You can’t prevent Mother Nature from taking a hand in your outdoor event, but you can limit the possible impact with the right planning and preparation. If done right, your event can go ahead no matter what the weather does, and here’s how.
To most event planners signing an outdoor event, rain seems like the worst-case scenario, but the potential problems associated with rain can be mitigated with a few design strategies. When selecting a site, find high ground. Check the elevation so that you don’t place your tent in a valley that collects runoff from surrounding areas. Put down an elevated floor so that any water soaking into the ground under your tent flows easily beneath it—and not into it. If the tent is going to leak, it will do so at the peak, so an extra cover for that seam is never amiss. If you do connect several tents together, plan for a runoff gutter, so that water won’t collect at the corners and leak in.
If you are hosting an event in winter, snow and blizzard conditions are on the menu. With this kind of extreme weather, the best bet is to plan for a single structure, with as few connecting structures as possible. That will prevent cold air and wind from pushing inside and keep the inclement weather outside where it belongs. As for snow, the best defense is a good offense, and for that you need heat. Ideally, you want to keep the air in the peak of the tent at about 80 degrees, so that it melts snow before it has time to accumulate. This is crucial to do before the snow starts, because you’ll never get ahead of it once it begins to settle.
Like snow, ice is best attacked with heat. If the inside of the tent is kept warm enough with the help of insulated double walls, most of the ice will melt and run off before it becomes a problem. However, melting ice can cause an issue with slush or ice sheets falling off the roof and hitting guests or creating slip areas around the edges of the structure. Attach canopies over doors and make sure those are heated too, or the weight of collecting ice will collapse them. Make sure that the runoff has a place to go from the roof with a gutter system, much like you would use for rainy conditions. Finally, high-grip outdoor flooring will make entry ways and exits safer and keep interior floors drier.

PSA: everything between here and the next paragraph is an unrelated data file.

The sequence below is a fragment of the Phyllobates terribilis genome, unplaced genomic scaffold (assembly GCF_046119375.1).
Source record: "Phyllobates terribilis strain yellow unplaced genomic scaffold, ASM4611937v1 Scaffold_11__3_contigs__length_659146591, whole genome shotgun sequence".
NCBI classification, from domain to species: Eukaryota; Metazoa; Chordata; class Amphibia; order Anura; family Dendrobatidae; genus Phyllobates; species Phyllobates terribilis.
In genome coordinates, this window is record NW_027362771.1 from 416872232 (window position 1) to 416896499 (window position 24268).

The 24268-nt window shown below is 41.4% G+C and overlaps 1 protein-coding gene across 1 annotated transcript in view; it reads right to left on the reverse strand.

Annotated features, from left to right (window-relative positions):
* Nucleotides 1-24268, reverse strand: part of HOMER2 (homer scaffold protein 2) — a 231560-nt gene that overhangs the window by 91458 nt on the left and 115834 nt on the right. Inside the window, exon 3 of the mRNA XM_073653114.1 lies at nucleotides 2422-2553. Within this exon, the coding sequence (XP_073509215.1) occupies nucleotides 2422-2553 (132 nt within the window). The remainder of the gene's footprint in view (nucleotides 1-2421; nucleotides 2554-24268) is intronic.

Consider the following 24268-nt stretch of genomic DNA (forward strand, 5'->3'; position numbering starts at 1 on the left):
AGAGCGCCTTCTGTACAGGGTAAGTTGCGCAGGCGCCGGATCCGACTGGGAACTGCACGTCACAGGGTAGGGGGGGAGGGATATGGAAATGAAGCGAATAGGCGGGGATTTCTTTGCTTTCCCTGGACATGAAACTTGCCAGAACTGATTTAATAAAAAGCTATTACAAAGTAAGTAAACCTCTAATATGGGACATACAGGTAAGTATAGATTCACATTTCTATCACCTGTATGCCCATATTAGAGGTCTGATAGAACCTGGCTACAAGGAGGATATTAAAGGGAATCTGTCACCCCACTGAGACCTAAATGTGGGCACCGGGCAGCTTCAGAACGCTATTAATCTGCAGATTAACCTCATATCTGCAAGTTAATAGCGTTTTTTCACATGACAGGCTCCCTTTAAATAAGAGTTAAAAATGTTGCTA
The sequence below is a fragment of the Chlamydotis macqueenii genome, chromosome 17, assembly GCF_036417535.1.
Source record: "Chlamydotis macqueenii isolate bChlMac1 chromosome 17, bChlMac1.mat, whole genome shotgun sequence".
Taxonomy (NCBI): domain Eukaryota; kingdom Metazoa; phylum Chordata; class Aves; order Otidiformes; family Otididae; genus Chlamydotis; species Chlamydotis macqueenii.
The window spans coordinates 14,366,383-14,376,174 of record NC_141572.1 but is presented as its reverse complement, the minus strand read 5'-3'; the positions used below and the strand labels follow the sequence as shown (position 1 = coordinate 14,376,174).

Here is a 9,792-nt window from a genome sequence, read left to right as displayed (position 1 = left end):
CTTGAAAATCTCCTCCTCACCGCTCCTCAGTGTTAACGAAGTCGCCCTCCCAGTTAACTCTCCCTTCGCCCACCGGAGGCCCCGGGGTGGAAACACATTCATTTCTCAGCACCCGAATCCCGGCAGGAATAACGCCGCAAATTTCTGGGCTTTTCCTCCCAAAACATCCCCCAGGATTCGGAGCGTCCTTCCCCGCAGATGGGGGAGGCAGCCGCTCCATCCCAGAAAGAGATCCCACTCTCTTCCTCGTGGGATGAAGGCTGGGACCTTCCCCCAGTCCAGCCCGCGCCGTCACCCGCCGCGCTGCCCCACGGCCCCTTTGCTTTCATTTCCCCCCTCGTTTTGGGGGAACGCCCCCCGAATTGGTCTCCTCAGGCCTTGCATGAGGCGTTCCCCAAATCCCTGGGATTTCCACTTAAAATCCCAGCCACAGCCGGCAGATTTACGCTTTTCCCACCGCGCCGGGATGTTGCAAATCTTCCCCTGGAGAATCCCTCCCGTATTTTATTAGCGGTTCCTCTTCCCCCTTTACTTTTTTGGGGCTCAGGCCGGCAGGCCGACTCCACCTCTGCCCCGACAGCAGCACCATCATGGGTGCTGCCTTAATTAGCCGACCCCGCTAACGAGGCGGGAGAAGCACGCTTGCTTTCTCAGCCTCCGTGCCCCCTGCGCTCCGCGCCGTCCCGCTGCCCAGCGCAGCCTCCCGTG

In a high heat climate, whether dry or humid, a tent can easily get to be 20 or 30 degrees warmer inside than outside, spoiling food and comfort for event guests, as well as endangering sensitive equipment. Lights will add to the heat if powered up, so action must be taken before it gets too hot out. The best way to account for this is to have a highly reflective outer fabric. Also, the more opaque the better, keeping light and therefore heat out. Those factors alone can make a tent stay 15 to 18 percent cooler inside than out. Secure an air conditioning system with vents at the highest possible points inside and set climate control for a fully occupied and powered-up structure at all times.
The real 500 pound gorilla in the tent is wind. When it comes to wind, it is important to remember that quality tent products that have been approved by a structural engineer for high wind are your best defence. Tents rated for high wind can be used to withstand heavy sustained winds, but if a hurricane happens by, just batten down the openings as strongly as possible and evacuate. If your tent is too open to secure completely, the best thing to do is take down the walls and open it up completely to let the air flow through freely. That way there’s nothing for the wind to grab and and pull away. In the end, monitor the weather and act accordingly if you are in a wind-risky location.